Taking Sides script
Taking Sides (2001)
Synopsis: This drama, based on a true story, focuses on the American-led investigation of Wilhelm Furtwangler (Stellan Skarsgard), a famous German conductor suspected of working with the Nazis. Maj. Steve Arnold (Harvey Keitel) is charged with making an example of Furtwangler due to his status as a high-profile cultural figure, and pulls no punches in questioning him about possible ties to the Hitler regime. However, as Arnold presses forward, his assumptions about Furtwangler don't necessarily hold up.

FADE IN:

INT. BERLIN CONCERT HALL (1944) - NIGHT

A man conducting Beethoven. Air raid in progress. Bombs

falling nearby. The orchestra continues to play. Suddenly

the lights go out. The music stops.

INT. BACKSTAGE CORRIDOR, CONCERT HALL - NIGHT

A beam from a torch, bouncing, making shadows. An

ATTENDANT, carrying the torch, hurries down the corridor.

The air raid continues.

He comes to a door, knocks, opens it and looks in.

ATTENDANT:

(agitated)

Dr. Furtwängler, the Reichsminister.

The sound of heavy footsteps approaching. The attendant

turns his torch to light the way for three men in Nazi

uniform, also with attendants and torches, marching down

the corridor.

The attendant bows deeply as the REICHSMINISTER and his

aide go through the door. The other man remains in the

corridor on guard.

INT. CONDUCTOR'S ROOM - NIGHT

Candles light the room where the conductor shakes hands

with the Reichsminister.

REICHSMINISTER:

Dr. Furtwängler, I want to apologise

personally for this power failure.

I was so enjoying the performance.

In times like these we need

spiritual nourishment.

A bomb explodes nearby.

REICHSMINISTER:

But I welcome this unexpected

opportunity of talking to you.

(with great care)

When you came on to the platform

tonight, I thought you weren't

well. You looked tired,

(a warning)

Get away from this bombing.

Away from the war. Yes, you look

tired...

(a crooked smile)

Even in this light.

INT. RUINED CINEMA - DAY

Dark. ON A SCREEN: scenes from Leni Riefenstahl's triumph

of the will. Over this:

A MAN'S VOICE

Look at them. Men, women, kids.

Boy, did they love him. You see,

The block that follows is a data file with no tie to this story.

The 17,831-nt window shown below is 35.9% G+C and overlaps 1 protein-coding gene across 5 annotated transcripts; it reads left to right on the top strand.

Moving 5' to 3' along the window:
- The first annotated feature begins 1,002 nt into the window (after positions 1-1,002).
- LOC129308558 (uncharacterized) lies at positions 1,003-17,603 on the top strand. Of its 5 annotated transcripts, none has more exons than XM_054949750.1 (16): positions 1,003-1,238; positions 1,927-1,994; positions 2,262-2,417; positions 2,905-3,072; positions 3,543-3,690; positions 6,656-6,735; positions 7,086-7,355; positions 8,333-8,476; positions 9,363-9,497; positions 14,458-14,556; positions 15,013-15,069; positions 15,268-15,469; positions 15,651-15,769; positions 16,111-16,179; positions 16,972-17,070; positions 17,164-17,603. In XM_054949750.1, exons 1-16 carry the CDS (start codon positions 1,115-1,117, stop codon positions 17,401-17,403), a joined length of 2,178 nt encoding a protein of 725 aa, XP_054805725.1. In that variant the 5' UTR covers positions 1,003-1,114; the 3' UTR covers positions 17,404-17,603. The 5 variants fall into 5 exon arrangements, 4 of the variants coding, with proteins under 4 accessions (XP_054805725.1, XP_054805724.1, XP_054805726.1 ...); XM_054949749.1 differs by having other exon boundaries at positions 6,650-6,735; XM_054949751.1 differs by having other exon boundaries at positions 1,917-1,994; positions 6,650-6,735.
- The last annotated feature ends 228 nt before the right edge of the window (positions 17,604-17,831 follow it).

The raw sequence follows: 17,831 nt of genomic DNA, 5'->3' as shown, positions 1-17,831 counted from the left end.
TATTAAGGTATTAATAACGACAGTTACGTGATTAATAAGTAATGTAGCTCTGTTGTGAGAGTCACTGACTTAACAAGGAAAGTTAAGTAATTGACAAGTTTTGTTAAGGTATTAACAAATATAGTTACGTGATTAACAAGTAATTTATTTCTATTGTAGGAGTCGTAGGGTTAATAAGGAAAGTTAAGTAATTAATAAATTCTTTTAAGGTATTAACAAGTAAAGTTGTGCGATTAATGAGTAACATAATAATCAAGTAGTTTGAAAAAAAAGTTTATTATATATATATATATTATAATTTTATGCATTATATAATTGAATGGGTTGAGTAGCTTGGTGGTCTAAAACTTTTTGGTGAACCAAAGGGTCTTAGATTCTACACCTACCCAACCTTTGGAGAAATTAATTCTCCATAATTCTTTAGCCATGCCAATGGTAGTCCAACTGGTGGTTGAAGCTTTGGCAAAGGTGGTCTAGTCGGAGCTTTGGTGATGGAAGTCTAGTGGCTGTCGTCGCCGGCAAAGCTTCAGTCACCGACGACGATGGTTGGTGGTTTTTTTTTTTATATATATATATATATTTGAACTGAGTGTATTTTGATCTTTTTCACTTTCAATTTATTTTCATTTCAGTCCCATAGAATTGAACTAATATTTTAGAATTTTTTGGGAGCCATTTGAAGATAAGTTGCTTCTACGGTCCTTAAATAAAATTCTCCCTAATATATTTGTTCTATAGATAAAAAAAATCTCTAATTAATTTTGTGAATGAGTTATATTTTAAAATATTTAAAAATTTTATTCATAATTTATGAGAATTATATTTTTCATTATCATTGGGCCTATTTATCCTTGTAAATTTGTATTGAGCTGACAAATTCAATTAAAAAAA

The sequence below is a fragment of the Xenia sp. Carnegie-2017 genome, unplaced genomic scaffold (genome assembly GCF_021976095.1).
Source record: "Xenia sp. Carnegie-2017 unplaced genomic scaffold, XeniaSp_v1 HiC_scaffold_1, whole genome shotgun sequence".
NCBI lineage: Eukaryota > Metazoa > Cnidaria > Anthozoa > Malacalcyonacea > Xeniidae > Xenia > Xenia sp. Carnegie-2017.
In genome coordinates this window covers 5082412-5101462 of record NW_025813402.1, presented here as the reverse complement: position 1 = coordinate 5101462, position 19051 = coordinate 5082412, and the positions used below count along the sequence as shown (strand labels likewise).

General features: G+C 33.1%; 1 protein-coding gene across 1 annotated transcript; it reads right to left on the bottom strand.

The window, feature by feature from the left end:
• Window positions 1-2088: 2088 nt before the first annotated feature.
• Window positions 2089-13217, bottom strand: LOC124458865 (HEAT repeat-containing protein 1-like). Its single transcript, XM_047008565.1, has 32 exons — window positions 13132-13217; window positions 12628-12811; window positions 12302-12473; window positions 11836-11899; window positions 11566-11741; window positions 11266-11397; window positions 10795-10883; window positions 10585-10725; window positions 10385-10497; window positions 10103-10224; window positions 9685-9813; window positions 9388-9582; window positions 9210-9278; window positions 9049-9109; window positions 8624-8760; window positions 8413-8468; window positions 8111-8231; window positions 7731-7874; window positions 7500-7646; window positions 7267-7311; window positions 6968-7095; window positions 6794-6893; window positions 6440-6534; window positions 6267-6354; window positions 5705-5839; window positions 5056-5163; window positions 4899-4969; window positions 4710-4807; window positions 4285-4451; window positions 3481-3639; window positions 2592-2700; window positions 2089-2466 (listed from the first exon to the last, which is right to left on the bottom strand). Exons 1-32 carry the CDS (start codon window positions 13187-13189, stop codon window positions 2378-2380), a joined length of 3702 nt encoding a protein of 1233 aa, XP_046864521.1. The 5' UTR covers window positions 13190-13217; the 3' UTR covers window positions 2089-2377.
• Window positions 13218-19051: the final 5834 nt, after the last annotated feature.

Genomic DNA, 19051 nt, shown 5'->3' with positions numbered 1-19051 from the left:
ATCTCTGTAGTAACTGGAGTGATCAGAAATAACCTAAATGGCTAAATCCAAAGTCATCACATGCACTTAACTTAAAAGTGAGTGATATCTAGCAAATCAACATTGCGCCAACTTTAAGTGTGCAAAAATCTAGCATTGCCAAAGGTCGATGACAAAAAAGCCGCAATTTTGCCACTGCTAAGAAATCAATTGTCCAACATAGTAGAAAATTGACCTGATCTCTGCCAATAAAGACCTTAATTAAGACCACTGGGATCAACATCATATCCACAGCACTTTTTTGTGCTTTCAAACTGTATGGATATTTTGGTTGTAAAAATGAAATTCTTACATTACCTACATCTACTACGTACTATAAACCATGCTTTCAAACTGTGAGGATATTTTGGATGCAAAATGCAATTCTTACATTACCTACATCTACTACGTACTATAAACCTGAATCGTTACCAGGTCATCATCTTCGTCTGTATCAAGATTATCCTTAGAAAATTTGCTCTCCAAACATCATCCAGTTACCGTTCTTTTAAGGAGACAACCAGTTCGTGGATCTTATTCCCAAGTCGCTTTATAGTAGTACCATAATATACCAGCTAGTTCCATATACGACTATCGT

Steve, Adolf Hitler touched

something deep, real deep and savage

and barbaric, and it won't just go

away overnight. It's got to be

rooted out. You know what I think?

I think they were all Nazis. And

let's face it, their leaders, those

bastards now on trial in Nuremberg,

couldn't have done it alone. It's

these people, they gave all the

help that was needed. Willingly.

The film changes with a scratchy music soundtrack - Wagner.

SHOTS of high-ranking Nazis in an audience including Josef

Goebbels, listening. And they're listening to and watching

Wilhelm Furtwängler conducting. At the appropriate moment:

THE MAN'S VOICE

That's him. Furtwängler. Wilhelm

Furtwängler.

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Ronald Harwood

Sir Ronald Harwood, CBE, FRSL (born Ronald Horwitz; 9 November 1934) is an author, playwright and screenwriter. He is most noted for his plays for the British stage as well as the screenplays for The Dresser (for which he was nominated for an Oscar) and The Pianist, for which he won the 2003 Academy Award for Best Adapted Screenplay. He was nominated for the Best Adapted Screenplay Oscar for The Diving Bell and the Butterfly (2007). more…

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"Taking Sides" Scripts.com. STANDS4 LLC, 2017. Web. 23 Nov. 2017. <http://www.scripts.com/script/taking_sides_403>.

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